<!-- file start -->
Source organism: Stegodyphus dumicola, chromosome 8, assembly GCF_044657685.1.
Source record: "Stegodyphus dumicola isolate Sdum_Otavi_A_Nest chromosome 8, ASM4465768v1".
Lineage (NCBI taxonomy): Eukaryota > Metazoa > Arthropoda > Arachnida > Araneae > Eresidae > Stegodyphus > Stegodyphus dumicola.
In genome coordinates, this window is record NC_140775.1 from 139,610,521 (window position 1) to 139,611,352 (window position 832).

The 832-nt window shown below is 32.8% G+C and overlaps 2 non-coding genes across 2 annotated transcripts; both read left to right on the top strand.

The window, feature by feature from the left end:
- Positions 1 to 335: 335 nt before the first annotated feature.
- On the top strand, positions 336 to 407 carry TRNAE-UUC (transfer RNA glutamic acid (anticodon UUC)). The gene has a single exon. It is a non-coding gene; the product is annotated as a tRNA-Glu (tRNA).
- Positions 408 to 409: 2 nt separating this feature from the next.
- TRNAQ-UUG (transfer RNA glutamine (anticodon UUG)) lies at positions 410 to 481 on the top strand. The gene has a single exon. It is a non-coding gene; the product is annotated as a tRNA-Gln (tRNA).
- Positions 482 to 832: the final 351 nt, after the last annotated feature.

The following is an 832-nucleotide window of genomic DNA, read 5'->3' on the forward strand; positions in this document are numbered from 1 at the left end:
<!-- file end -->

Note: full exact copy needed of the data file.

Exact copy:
Source organism: Stegodyphus dumicola, chromosome 8, assembly GCF_044657685.1.
Source record: "Stegodyphus dumicola isolate Sdum_Otavi_A_Nest chromosome 8, ASM4465768v1".
Lineage (NCBI taxonomy): Eukaryota > Metazoa > Arthropoda > Arachnida > Araneae > Eresidae > Stegodyphus > Stegodyphus dumicola.
In genome coordinates, this window is record NC_140775.1 from 139,610,521 (window position 1) to 139,611,352 (window position 832).

The 832-nt window shown below is 32.8% G+C and overlaps 2 non-coding genes across 2 annotated transcripts; both read left to right on the top strand.

The window, feature by feature from the left end:
- Positions 1 to 335: 335 nt before the first annotated feature.
- On the top strand, positions 336 to 407 carry TRNAE-UUC (transfer RNA glutamic acid (anticodon UUC)). The gene has a single exon. It is a non-coding gene; the product is annotated as a tRNA-Glu (tRNA).
- Positions 408 to 409: 2 nt separating this feature from the next.
- TRNAQ-UUG (transfer RNA glutamine (anticodon UUG)) lies at positions 410 to 481 on the top strand. The gene has a single exon. It is a non-coding gene; the product is annotated as a tRNA-Gln (tRNA).
- Positions 482 to 832: the final 351 nt, after the last annotated feature.

The following is an 832-nucleotide window of genomic DNA, read 5'->3' on the forward strand; positions in this document are numbered from 1 at the left end: